In this project, careful thought and analysis of a team's existing practices with regards to bedside cognitive testing resulted in clear improvements in the uptake and comprehensiveness of bedside cognitive testing. This was done by the implementation of a formalised frontal lobe test sheet (with constituent tests described in ‘Design’ above) and clear guidance (having reviewed the literature) about the cognitive assessment tools that should be used.

The uptake of ACE (or MoCA) testing improved from 66% at baseline to 100% in PDSA cycle 1. This was broadly maintained with an uptake of 85.7% in PDSA cycle 2. The uptake of frontal testing improved from 23.8% at baseline, to 100% in PDSA cycle 1, falling slightly to 85.7% in PDSA cycle 2. The comprehensiveness of frontal testing was greatly improved with 80% of patients in PDSA cycle 1 and 83.3% of patients in PDSA cycle 2 having detailed frontal testing using the test sheet implemented (compared with a baseline figure of 23.8% having very brief incomprehensive frontal testing).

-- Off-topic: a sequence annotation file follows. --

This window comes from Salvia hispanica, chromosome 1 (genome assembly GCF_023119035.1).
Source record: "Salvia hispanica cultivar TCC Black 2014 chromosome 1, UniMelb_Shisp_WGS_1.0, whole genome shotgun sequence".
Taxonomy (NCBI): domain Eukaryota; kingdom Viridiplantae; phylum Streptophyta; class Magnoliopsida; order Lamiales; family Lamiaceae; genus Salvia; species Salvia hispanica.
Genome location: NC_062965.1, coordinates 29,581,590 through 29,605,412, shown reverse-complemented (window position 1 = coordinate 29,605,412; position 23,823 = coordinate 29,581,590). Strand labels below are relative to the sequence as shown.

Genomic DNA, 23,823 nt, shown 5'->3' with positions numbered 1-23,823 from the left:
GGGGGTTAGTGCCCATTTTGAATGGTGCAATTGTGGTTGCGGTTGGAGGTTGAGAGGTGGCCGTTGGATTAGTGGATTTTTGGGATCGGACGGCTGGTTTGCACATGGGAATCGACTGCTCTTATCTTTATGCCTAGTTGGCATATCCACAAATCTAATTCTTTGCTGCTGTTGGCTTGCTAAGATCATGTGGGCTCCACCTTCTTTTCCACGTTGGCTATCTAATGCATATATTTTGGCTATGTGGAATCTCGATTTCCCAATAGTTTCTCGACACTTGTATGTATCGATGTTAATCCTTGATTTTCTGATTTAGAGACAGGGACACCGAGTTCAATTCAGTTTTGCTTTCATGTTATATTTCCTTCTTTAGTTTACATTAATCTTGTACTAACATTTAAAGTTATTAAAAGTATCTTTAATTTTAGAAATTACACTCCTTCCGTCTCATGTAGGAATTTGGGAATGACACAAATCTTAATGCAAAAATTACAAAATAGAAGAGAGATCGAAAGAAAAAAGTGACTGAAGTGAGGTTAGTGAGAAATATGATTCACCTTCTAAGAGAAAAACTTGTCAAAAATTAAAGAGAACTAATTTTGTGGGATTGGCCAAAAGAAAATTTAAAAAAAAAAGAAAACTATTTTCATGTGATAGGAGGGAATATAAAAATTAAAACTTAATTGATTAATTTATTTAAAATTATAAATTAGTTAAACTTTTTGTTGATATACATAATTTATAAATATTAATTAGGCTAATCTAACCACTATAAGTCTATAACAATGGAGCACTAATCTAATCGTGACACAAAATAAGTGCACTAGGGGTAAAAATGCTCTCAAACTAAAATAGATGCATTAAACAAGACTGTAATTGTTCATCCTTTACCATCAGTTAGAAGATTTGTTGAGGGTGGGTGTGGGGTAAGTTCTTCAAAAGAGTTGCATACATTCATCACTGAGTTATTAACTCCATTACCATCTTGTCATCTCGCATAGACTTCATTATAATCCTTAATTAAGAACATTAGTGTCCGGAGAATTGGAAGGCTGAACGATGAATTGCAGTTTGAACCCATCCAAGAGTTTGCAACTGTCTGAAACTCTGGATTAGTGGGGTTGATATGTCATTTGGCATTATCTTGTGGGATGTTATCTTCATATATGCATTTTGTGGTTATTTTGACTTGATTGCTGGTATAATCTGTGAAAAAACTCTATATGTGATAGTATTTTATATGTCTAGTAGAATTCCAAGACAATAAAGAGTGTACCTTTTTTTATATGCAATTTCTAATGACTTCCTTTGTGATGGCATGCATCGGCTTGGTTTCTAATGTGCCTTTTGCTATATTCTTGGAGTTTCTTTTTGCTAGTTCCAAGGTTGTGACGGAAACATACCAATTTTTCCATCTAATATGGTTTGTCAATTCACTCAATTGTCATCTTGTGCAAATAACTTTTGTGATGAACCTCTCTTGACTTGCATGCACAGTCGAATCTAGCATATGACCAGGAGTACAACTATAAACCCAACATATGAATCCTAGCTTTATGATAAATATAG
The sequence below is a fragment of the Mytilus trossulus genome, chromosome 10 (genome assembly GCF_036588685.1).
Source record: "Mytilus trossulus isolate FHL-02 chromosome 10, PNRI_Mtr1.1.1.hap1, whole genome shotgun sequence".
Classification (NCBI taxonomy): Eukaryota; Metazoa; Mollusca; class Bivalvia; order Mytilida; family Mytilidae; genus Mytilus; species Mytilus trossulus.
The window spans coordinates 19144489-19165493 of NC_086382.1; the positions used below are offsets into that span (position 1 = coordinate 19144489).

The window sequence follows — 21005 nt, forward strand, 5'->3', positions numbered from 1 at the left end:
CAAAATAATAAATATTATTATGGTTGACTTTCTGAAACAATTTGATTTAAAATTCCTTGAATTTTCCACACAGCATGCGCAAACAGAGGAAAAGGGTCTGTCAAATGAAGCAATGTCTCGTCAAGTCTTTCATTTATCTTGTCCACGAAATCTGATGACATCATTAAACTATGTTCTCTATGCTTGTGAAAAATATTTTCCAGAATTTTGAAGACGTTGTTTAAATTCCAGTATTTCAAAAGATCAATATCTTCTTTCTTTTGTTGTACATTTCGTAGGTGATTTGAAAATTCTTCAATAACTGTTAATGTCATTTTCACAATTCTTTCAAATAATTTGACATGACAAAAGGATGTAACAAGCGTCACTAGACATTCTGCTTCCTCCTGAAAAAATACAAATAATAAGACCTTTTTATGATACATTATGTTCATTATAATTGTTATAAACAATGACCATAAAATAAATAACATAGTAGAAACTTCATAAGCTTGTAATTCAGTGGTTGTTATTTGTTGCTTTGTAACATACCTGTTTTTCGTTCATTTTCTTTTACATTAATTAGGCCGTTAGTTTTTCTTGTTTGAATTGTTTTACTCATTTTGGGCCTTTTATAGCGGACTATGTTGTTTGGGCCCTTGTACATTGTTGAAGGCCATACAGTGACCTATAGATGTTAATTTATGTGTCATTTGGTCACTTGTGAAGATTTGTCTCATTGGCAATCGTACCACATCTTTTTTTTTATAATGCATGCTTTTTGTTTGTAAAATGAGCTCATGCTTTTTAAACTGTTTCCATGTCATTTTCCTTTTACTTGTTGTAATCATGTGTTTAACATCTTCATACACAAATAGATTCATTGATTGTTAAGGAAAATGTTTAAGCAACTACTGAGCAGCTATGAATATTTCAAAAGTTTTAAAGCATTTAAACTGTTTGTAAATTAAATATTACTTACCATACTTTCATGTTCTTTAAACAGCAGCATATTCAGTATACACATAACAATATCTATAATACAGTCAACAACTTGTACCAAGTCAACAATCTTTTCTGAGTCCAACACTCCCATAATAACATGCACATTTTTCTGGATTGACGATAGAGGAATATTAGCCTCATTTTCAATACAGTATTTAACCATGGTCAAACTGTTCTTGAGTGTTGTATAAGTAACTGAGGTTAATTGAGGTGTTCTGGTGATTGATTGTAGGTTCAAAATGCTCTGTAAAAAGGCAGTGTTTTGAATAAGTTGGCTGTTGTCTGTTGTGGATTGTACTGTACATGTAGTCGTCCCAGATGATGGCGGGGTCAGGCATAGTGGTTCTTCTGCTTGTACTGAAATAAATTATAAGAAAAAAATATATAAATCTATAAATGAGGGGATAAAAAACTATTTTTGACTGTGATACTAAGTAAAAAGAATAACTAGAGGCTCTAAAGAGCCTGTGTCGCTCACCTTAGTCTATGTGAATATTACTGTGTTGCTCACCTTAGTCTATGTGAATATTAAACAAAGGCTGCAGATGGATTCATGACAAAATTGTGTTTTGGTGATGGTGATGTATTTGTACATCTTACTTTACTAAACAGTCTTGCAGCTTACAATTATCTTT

It is the opinion of the author that these results are sustainable within the service and generalisable to other centres trying to improve the uptake and comprehensiveness of their bedside cognitive testing.


Many thanks to Dr Sophie Epstein and Dr Mervi Pitkanen for their help and support.



  • Declaration of interests No conflict of interest declared.

  • Ethical approval This project was an audit and quality improvement project. Ethical approval was therefore not required.